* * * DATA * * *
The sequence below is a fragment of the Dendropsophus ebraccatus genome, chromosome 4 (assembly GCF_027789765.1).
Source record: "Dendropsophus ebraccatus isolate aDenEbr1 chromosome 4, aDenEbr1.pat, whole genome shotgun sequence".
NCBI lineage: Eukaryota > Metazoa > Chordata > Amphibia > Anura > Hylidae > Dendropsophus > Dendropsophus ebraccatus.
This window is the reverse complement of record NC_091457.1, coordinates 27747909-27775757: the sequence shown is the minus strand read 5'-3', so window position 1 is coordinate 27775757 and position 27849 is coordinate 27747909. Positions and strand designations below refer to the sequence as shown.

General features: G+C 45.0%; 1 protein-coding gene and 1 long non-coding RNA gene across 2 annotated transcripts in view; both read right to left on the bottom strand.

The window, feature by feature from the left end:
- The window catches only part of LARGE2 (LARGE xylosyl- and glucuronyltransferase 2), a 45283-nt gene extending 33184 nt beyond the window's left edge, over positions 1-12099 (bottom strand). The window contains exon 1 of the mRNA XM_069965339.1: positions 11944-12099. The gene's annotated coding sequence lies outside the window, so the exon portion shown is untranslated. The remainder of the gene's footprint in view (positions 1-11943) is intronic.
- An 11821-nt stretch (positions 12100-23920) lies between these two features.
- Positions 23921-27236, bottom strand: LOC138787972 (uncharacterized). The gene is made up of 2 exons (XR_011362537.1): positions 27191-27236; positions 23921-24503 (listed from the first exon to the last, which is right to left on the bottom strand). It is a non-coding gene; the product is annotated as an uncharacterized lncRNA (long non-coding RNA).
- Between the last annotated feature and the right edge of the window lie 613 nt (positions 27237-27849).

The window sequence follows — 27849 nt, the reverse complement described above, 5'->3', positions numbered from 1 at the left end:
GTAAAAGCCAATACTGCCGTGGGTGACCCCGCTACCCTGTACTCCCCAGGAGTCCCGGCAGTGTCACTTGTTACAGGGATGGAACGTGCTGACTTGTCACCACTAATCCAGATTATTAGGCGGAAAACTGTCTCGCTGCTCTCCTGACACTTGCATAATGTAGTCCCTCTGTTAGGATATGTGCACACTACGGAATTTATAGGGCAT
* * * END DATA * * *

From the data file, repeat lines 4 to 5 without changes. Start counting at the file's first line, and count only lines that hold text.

This window is the reverse complement of record NC_091457.1, coordinates 27747909-27775757: the sequence shown is the minus strand read 5'-3', so window position 1 is coordinate 27775757 and position 27849 is coordinate 27747909. Positions and strand designations below refer to the sequence as shown.

General features: G+C 45.0%; 1 protein-coding gene and 1 long non-coding RNA gene across 2 annotated transcripts in view; both read right to left on the bottom strand.